Wilfully blind…

I may sit with my back to most of the house a lot, but I still have to do the housework. I can’t ignore it, even though I can’t necessarily see it. I know it is there and, if I leave it too long before getting started on the daily chores, it is as if something is staring at the back of my neck. I can’t settle to anything productive until it is relatively tidy…  which is as tidy as living with the small dog will allow.

So, I came home from work, played with the dog and her ever-present ball while I had a coffee, then went through to make the bed. As I shook out the covers, a shiny black spider stared back from the place where I lay my head. Now, I have no problem with spiders wandering around any other room, but me and spiders do not share the bedroom if I can help it. And I have no intention of sleeping with one.

I know they lurk in dark corners and under the bed, but as long as I do not see them, I am okay with that. I can pretend they are not there. This one, however, was not allowing me that illusion and had to be evacuated. He escaped en route to the window and scurried off who knows where. So I know that I still have a shiny black spider in my bedroom… but as I cannot see him, he doesn’t exist.

It was the same when my son brandished his leech-encrusted gloves under my nose. It is not easy to screech quietly through gritted teeth, but I consider that I managed it admirably, telling him politely to remove them from my sight as, if I looked at them…properly looked and registered what I was seeing… I would not have been able to continue with the job in hand.

And that is a completely illogical reaction, on a par with the dog hiding her eyes under a cushion. Small dog or not, she does not fit under a cushion and most of her is very visible. But, as far as she is concerned, if she can’t see me, I can’t see her.

It is like sweeping the dust under the carpet. The expression has found its way into common language, but we wouldn’t actually do it. For a start, we know that would be unhygienic, and if we did it too often, a few specks would soon become a pile, and an even messier job to clean that it would have been at the start. But we are good at doing it nonetheless and, like the dramatic trope of the unopened letter so beloved of cinematographers, there is a self-preservation mechanism that kicks in to protect us; what we do not see or acknowledge does not exist for us, so we often choose not to look.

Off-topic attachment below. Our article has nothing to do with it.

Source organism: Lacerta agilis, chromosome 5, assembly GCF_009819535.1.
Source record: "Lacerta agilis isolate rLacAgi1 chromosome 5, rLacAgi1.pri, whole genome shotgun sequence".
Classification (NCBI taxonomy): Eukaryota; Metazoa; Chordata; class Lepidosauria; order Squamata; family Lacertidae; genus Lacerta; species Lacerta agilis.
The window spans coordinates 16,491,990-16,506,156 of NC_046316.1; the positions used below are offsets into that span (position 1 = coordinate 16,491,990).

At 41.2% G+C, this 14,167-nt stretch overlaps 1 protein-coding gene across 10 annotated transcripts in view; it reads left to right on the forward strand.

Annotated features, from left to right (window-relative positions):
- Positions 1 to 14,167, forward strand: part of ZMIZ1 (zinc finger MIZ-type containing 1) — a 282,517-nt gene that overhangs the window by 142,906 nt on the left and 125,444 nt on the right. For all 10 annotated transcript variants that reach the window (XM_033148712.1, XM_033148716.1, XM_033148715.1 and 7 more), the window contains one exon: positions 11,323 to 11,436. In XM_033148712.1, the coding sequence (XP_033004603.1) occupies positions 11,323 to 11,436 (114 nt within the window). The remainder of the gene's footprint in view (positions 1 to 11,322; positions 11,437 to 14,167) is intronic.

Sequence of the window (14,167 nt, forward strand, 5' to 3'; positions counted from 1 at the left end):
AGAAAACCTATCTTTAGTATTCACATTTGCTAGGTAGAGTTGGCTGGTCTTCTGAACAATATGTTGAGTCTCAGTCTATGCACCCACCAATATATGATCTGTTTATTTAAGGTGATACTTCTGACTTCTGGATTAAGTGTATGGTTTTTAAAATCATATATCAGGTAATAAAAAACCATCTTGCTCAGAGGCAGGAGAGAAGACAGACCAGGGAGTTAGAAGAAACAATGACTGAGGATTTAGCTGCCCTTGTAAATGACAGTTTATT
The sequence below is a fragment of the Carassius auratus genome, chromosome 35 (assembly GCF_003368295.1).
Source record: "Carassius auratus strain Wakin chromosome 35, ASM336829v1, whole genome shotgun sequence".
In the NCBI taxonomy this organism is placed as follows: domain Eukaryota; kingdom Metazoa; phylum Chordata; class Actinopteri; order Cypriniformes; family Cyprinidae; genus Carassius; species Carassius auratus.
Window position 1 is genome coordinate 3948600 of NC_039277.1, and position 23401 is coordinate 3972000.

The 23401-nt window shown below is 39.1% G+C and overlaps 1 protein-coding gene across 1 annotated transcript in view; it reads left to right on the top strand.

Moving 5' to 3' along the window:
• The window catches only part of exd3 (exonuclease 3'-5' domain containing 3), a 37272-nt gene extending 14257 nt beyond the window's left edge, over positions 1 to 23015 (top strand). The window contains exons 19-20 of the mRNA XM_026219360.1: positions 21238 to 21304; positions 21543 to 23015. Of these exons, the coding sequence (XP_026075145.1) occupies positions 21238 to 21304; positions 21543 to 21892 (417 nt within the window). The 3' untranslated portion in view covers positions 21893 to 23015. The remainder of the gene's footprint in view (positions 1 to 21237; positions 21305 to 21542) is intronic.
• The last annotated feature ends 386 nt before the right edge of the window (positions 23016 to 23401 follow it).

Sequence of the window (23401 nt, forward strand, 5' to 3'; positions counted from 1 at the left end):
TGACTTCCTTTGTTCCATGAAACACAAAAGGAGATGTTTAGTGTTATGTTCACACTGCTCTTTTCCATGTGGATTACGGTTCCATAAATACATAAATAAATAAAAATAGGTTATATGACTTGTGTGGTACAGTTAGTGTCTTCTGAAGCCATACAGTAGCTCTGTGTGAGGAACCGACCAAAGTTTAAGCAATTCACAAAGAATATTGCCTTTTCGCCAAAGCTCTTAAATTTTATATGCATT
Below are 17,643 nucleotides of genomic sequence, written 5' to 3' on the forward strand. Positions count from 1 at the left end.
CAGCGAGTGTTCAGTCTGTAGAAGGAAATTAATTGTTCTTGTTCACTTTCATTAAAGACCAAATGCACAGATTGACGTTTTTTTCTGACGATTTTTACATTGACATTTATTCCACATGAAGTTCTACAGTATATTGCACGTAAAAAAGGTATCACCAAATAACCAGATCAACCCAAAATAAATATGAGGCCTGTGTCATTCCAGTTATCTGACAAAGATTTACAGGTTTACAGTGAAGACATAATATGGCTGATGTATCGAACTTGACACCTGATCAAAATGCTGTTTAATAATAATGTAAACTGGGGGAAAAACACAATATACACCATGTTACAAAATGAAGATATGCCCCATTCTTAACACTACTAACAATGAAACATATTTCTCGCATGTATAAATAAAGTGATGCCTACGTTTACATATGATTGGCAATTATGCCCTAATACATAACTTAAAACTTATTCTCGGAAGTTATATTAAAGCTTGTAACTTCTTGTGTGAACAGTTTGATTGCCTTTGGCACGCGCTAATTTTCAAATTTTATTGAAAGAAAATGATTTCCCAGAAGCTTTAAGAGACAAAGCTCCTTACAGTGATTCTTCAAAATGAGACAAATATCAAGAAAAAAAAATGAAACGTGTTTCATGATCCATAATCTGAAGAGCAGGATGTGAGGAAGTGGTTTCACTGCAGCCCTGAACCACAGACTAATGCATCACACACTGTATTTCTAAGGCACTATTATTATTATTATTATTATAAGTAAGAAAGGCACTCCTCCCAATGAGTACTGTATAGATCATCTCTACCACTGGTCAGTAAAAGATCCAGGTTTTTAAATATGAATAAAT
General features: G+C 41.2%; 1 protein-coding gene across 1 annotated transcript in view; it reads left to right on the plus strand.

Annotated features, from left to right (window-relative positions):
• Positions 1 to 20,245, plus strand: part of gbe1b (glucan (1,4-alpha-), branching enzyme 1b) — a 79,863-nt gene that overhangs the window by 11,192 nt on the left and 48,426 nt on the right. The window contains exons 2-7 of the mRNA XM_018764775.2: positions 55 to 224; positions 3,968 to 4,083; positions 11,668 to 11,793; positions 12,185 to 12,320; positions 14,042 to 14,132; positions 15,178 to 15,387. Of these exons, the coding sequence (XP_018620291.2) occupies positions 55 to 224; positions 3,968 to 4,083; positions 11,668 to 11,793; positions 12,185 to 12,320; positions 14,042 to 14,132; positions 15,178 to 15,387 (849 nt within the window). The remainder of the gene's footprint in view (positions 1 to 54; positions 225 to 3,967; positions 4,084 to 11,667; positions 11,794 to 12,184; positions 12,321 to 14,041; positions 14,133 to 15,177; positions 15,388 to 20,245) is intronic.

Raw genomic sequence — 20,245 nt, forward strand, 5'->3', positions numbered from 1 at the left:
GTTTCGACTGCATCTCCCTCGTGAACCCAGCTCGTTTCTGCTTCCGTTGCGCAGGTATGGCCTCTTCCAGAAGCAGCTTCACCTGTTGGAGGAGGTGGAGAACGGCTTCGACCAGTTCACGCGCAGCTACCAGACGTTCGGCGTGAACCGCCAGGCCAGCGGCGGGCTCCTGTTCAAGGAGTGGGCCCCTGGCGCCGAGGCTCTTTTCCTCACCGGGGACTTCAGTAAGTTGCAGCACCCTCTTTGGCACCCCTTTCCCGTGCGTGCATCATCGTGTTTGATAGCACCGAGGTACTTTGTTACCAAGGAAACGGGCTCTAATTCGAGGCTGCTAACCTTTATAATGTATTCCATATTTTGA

We know about the spider, the leeches, the contents of the mythical envelope or the dust bunnies under the bed. We may even have seen them. But, unless we choose to look in such a way that what we see imprints itself on our reality, we can behave as if we have not seen anything at all. We know what is, we know what we are choosing not to see, and know that choice does not change reality one whit. But it changes our version of reality.

We see it happening all the time. We do it ourselves… and I doubt any one of us can say, with absolute honesty, that we have not. Whether it is a bill left unopened, a news item we don’t want to know too much about, the junk drawer that is quickly closed because it is in need of sorting, or avoiding the eyes of someone whose story we do not wish to know, be that a beggar in the street or the little old lady who can talk for hours.

There is no denying that it can be a useful thing, this refusal to acknowledge reality. We won’t miss your bus talking to the little old lady. We will sleep at night in spite of sharing the room with a spider. Some ancient skeletons are better left in their cupboards. And if we never look at the grass, it will never need cutting…or, not for us, at least.

It is often said that we ceate our own reality and, in this respect at least, it is true. Everything we experience through our senses changes our perception of reality. And what, of that reality, we allow to be acknowledged by consciousness, changes us.

A well-known prayer asks for the ‘serenity to accept the things I cannot change, courage to change the things I can, and wisdom to know the difference‘. Apply this to perception, and the ability to ‘know the difference’ is clearly the key, especially is we paraphrase a little and think about the things we need to see and the things we can choose whether to see or not. Our conscious mind is where we store the things we will act upon, while the things we choose not to acknowledge are filed ‘safely’ away. In many ways, what we allow into consciousness defines who we are choosing to be.